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t<> respond; and I cannot describe mv feeling of disappointment and ch.igrin when my lather himself a volunteer told me that I must not join the army, hut must continue at school, my tear now beini; that the war would end before I could have any share in it. How- ever, my enthusiasm did not cool in the least, and I found some consolation in drilling a company of my school-mates, and feeling that we were practicing to some purpose.
When I did go into the army I joined Company I, Twenty-sixth North Carolina regiment, and was as proud and happy as possible when I put on soldier's clothes, shouldered my gun, and marched away to share the danger and the glory of this courageous band.
But as I am to tell of my prison life I must pass over other events in camp and field, and commence with the Battle of Gettysburg, where all active service for my beloved South came to a bitter end.
THE FIRST SHELL.
Well do I remember the first shell that burst in our ranks that first day. We were still in the road, and our boys wavered just a little, when our gallant colonel, H. K. Burgwyn, called out, "Steady, men!" which brought every man to his place, to waver no more, for we now fully realized what we must do.
We marched to the right of the road and formed in rear of our batteries, in order to support them, but in a short time we moved forward to a piece of timber at the foot of the hill, where we remained some time, watching the enemy masking their forces in another piece of timber in front of us, all impatient for the word "forward," well knowing that every moment's delay was giving them the advantage.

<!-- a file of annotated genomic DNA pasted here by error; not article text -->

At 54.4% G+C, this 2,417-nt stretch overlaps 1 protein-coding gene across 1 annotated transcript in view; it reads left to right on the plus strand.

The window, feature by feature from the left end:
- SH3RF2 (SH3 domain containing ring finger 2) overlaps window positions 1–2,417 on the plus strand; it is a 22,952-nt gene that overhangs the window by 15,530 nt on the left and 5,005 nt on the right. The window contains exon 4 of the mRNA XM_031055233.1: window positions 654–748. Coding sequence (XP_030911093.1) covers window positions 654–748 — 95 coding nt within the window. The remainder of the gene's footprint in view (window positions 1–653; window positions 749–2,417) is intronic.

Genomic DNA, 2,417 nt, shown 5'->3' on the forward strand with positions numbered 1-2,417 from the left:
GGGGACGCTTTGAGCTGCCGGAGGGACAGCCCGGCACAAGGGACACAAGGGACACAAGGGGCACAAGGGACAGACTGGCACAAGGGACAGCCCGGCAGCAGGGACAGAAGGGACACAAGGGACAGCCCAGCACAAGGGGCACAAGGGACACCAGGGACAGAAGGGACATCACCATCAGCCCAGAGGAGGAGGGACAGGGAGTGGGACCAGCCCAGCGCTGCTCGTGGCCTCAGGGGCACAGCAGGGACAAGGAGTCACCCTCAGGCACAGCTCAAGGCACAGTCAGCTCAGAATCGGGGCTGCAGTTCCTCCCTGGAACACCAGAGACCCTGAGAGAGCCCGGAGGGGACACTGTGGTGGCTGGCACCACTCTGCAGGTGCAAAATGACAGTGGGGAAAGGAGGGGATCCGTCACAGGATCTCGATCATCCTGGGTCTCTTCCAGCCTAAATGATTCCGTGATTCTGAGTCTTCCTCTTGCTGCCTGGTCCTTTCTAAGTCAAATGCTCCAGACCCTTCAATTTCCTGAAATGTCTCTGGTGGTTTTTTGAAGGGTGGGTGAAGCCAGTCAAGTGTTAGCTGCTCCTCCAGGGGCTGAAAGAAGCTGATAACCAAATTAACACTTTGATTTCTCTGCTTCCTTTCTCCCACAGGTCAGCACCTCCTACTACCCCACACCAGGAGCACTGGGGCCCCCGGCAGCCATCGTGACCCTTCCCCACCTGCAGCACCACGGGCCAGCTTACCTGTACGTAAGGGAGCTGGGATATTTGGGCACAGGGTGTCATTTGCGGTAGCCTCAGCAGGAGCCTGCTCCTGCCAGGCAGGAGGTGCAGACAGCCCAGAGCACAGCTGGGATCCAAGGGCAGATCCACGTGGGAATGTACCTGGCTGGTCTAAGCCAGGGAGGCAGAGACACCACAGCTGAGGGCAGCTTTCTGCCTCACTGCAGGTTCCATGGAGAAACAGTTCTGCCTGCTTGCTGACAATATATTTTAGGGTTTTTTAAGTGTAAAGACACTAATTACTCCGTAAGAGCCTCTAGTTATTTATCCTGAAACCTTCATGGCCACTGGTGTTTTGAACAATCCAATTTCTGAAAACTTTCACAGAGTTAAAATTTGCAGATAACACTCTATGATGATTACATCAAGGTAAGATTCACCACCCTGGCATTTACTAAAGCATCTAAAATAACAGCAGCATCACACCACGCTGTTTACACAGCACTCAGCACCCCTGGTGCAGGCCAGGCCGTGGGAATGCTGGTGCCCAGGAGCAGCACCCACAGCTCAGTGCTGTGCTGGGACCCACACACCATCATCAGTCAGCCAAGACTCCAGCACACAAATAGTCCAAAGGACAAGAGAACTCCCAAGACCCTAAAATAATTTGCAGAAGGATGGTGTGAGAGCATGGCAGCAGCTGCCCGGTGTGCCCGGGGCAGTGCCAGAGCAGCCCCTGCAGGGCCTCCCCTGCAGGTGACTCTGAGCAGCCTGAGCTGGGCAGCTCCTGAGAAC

When tlu word "attention" was given, every man was on his feet and in position instantly. Then came the command "forward," and dauntlessly we charged across the open field, while three lines of the enemy in front of us poured a murderous fire into our ranks. Undaunted, we pressed on until we struck the timber, where we encountered the first line of the enemy aud routed them, driving them and the other two lines out of the timber. But in doing this we lost many of our brave boys, and our dear, noble colonel, who was shot down with the colors in his hand, leading the charge. Four- teen of our brave men fell with the colors in their hands. Although they knew it was almost certain death to pick it up, the flag was never allowed to remain down, but as fast as it fell some one raised it again. I venture to say that our regiment suffered greater loss in